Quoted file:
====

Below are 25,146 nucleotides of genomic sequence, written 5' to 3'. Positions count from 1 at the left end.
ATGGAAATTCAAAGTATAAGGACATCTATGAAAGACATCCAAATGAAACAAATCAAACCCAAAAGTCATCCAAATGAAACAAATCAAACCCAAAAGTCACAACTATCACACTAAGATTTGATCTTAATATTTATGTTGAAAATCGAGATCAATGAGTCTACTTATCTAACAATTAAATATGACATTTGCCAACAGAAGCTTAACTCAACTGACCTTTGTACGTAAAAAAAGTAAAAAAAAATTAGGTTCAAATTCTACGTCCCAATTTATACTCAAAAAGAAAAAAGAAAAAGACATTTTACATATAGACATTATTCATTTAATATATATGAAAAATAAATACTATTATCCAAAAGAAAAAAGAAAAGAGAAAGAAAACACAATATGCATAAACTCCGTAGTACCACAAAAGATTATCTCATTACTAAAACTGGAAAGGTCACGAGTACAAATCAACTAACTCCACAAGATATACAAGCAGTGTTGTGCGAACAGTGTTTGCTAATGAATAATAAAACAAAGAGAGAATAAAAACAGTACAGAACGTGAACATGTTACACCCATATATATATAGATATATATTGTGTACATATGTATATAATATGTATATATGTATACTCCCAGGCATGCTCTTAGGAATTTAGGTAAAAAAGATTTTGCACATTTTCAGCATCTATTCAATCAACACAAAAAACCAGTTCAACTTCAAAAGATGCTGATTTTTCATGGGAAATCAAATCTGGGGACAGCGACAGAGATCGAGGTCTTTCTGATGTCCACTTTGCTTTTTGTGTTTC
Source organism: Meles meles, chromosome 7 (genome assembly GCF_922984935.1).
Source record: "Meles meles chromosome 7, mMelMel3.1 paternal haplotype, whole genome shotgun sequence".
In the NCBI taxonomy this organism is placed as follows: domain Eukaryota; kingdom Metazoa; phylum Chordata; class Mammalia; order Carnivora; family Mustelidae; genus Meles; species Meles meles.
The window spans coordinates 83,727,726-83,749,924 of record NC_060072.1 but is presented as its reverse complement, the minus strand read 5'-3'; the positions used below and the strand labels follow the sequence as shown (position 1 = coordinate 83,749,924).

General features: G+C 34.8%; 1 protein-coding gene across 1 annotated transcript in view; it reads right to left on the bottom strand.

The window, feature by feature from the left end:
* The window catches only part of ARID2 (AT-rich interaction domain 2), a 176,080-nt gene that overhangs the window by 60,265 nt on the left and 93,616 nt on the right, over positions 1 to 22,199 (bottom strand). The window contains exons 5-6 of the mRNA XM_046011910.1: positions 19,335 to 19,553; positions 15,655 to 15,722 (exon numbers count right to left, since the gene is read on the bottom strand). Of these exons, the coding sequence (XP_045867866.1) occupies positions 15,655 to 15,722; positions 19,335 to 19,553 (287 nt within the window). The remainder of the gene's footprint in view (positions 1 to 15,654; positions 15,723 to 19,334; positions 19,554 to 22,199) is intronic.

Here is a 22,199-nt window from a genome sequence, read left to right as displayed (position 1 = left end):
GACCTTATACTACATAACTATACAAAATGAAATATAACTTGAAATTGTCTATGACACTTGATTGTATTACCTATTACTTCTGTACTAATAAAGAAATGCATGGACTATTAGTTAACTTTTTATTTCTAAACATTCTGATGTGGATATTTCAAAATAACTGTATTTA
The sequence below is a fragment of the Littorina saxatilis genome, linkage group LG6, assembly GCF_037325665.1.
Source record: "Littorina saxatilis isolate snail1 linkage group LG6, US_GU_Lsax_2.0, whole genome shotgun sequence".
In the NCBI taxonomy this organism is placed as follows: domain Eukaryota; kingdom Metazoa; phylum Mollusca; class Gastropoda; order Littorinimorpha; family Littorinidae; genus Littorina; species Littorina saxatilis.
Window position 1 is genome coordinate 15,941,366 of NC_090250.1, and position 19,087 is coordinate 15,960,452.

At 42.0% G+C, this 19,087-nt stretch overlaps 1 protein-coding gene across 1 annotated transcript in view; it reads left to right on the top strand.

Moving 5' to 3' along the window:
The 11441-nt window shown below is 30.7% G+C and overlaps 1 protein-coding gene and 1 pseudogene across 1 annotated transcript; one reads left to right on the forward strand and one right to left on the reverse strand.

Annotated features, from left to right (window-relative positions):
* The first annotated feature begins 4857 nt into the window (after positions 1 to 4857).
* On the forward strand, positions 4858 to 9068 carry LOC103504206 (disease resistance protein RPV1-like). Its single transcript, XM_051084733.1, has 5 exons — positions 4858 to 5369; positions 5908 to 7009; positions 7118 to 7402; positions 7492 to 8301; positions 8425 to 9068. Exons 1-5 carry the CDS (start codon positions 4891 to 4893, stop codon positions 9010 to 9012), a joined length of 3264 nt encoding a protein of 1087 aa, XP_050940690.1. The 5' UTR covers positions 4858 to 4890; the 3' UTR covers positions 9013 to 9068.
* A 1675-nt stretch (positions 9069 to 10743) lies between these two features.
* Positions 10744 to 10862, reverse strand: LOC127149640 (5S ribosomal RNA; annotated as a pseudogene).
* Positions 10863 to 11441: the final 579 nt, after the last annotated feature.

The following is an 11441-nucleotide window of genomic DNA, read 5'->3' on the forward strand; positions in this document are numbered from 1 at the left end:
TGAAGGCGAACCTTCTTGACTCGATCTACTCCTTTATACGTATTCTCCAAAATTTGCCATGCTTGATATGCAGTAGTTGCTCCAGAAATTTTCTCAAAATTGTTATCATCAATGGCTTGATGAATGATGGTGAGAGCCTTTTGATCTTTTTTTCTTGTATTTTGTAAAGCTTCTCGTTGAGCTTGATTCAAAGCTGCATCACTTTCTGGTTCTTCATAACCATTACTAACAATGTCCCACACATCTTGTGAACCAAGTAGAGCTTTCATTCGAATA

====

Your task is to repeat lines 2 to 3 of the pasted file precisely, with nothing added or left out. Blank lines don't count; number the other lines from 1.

ATGGAAATTCAAAGTATAAGGACATCTATGAAAGACATCCAAATGAAACAAATCAAACCCAAAAGTCATCCAAATGAAACAAATCAAACCCAAAAGTCACAACTATCACACTAAGATTTGATCTTAATATTTATGTTGAAAATCGAGATCAATGAGTCTACTTATCTAACAATTAAATATGACATTTGCCAACAGAAGCTTAACTCAACTGACCTTTGTACGTAAAAAAAGTAAAAAAAAATTAGGTTCAAATTCTACGTCCCAATTTATACTCAAAAAGAAAAAAGAAAAAGACATTTTACATATAGACATTATTCATTTAATATATATGAAAAATAAATACTATTATCCAAAAGAAAAAAGAAAAGAGAAAGAAAACACAATATGCATAAACTCCGTAGTACCACAAAAGATTATCTCATTACTAAAACTGGAAAGGTCACGAGTACAAATCAACTAACTCCACAAGATATACAAGCAGTGTTGTGCGAACAGTGTTTGCTAATGAATAATAAAACAAAGAGAGAATAAAAACAGTACAGAACGTGAACATGTTACACCCATATATATATAGATATATATTGTGTACATATGTATATAATATGTATATATGTATACTCCCAGGCATGCTCTTAGGAATTTAGGTAAAAAAGATTTTGCACATTTTCAGCATCTATTCAATCAACACAAAAAACCAGTTCAACTTCAAAAGATGCTGATTTTTCATGGGAAATCAAATCTGGGGACAGCGACAGAGATCGAGGTCTTTCTGATGTCCACTTTGCTTTTTGTGTTTC
Source organism: Meles meles, chromosome 7 (genome assembly GCF_922984935.1).